Farm prices dropping

Thursday, August 2, 2018

Already farmers are feeling the difference in income as commodity prices drop. There are several reasons.

According to farmprogess.com , USDA Economist Robert Johansson spoke at the agency's 2018 Agricultural Economic and Outlook Foreign Trade Forum held in Arlington, Va., over the weekend (Feb. 22-25).

The theme for this year's Outlook Forum was "The Roots of Prosperity."

"The ag sector does continue to face economic stress. Debt is increasing as farm income continues to fall," said Johansson, who is also USDA's undersecretary for farm production and conservation.

The outlook for livestock and dairy is more encouraging than crop production, noting record meat and dairy production is expected to continue. Johansson noted that meat and poultry production will hit nearly 104 billion pounds in 2018, as production of beef, pork and broilers all increase. Milk production is projected to be at a record level in 2018. But he warned that expansion in meat production is expected to depress prices, a trend that has been ongoing since record highs in 2014.

Adding to the problems for farm income, Johansson noted it may take a number of years for farmers to see any notable improvement.

"Falling net farm income is largely the result of falling commodity prices [and] productivity is outpacing population growth and food demand," he reported. "Looking forward, net farm income is expected to remain flat over the next ten years, and when accounting for inflation, to fall in real terms."

He said the most recent outlook for 2018 indicates expectations are lower than last year's net farm income. USDA projects farm income will fall 6.7 percent in 2018, down to $59.5 billion. That’s less than half of the farm income levels in 2013.

Johansson noted that while USDA projects parity this year for corn and soybeans, long-term trade expansion in soybeans will put pressure on corn acreage, but also other crop areas in the future.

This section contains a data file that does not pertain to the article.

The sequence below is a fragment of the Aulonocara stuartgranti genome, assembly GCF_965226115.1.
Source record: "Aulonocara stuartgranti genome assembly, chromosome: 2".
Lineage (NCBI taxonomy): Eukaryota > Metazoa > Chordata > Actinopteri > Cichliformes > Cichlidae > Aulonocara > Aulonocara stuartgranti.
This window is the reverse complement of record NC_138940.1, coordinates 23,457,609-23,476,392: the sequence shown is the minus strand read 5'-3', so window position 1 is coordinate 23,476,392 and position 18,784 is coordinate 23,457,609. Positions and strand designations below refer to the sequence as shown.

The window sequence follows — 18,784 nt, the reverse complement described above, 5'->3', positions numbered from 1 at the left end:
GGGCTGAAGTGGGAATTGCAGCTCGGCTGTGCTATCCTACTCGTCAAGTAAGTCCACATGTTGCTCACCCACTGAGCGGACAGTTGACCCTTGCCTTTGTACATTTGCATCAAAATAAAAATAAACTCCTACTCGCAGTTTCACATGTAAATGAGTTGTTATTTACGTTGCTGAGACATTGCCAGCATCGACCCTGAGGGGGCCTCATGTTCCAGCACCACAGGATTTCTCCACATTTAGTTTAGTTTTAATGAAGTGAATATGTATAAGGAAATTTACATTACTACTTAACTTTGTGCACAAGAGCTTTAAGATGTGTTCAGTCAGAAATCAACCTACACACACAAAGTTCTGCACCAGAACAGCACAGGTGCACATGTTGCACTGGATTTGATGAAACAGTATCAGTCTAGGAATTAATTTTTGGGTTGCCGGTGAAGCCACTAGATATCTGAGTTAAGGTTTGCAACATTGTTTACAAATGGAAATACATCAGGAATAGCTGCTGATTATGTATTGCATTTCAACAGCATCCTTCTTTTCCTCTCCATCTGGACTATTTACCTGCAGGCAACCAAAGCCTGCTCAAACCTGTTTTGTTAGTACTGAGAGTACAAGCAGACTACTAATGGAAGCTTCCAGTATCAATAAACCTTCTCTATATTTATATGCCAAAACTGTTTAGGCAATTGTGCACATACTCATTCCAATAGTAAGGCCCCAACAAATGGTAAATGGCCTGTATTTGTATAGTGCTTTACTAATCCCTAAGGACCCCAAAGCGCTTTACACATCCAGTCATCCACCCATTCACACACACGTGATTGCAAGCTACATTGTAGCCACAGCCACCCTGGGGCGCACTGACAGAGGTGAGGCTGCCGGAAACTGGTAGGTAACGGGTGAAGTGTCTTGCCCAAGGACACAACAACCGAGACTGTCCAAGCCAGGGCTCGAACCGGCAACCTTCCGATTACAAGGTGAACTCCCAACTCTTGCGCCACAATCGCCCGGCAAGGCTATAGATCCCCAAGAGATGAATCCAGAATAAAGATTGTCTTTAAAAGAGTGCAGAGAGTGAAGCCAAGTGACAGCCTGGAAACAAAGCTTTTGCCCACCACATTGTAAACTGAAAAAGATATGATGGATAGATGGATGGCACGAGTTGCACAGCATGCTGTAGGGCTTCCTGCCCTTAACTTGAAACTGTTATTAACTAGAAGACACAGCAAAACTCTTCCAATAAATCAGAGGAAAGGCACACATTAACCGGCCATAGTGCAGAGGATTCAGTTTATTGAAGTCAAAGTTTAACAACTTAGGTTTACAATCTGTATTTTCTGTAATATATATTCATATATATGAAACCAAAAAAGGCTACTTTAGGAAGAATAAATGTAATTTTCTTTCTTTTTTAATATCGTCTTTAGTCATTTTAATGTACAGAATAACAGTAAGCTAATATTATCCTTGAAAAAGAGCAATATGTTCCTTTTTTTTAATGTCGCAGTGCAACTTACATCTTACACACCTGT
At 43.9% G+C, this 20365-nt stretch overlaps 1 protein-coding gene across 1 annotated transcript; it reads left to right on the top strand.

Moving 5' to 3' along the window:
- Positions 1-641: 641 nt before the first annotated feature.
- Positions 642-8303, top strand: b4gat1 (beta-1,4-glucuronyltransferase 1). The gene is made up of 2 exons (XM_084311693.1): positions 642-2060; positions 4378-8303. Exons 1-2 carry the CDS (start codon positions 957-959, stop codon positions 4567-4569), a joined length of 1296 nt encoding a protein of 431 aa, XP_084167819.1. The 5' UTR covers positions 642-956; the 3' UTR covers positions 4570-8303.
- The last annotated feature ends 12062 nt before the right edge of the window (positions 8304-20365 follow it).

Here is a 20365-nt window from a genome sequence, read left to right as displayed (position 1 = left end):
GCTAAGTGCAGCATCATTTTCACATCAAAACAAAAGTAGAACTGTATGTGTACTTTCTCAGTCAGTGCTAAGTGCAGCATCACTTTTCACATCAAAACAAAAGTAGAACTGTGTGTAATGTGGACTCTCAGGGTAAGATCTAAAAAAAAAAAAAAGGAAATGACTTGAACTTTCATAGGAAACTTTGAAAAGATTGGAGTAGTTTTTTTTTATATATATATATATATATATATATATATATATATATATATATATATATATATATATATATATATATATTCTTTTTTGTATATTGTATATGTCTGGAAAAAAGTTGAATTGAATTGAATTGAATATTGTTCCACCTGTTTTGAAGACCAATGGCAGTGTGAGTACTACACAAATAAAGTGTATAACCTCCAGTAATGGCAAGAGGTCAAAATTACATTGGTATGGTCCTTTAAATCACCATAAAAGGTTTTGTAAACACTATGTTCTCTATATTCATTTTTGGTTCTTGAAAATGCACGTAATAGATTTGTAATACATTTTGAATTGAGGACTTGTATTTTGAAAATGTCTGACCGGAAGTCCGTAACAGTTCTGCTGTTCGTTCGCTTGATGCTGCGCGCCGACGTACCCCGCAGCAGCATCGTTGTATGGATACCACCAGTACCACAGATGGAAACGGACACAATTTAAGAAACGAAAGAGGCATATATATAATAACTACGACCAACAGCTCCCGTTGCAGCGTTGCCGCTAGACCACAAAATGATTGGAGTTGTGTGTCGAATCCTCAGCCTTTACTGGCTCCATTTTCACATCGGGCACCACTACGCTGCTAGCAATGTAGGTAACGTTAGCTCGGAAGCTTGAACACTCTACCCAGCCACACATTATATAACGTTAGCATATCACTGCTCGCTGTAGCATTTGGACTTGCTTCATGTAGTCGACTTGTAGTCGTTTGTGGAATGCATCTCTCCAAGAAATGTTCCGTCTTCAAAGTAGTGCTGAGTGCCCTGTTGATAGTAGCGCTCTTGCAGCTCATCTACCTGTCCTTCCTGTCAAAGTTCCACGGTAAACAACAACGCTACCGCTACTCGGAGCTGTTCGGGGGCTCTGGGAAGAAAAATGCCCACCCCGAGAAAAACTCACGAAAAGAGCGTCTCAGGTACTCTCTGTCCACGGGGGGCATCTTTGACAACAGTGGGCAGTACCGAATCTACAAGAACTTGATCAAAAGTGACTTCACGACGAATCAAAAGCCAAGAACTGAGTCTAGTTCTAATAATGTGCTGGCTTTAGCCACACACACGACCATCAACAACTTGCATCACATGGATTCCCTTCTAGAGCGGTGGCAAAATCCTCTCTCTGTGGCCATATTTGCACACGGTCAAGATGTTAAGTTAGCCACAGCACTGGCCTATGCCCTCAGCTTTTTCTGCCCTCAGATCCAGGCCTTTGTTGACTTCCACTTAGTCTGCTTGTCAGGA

He pointed out that real farm prices, when indexed for inflation, have fallen sharply since 1960. Increased production has been significant, 400 percent for corn production and nearly a thousand percent production increase for soybeans. That effectively has caused a 60 percent drop in the price of corn when figuring in inflation, and 47 percent for soybeans considering the inflation rate since 1960.

Susan Beug of Red Lodge, a member of Carbon County Resource Council, said, “I agree with the WORC (Western Organization of Rural Counties) assessment which supports a Farm Bill platform. The platform includes developing and expanding local and regional food systems; restoring fair and competitive markets; protecting and improving conservation; defending families’ access to healthy nutrition; ensuring fair access to credit and crop insurance and instituting sound supply-management policies.

WORC states, “Unfortunately, the Senate bill, asis, makes no progress on competitive markets, even as just four companies control 84 percent of American cattle processing, or two companies control three-quarters of the corn seed market. Nor does it make improvements on supply management, even as U.S. dairy farmers sell at an average of $6 per hundredweight  below cost  while their supplycontrolled Canadian neighbors sell for nearly double that rate.”

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  • Monday, November 19, 2018 - 7:00pm
    Joliet Group meets at the Community Center Monday at 7 p.m.
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The Carbon County News

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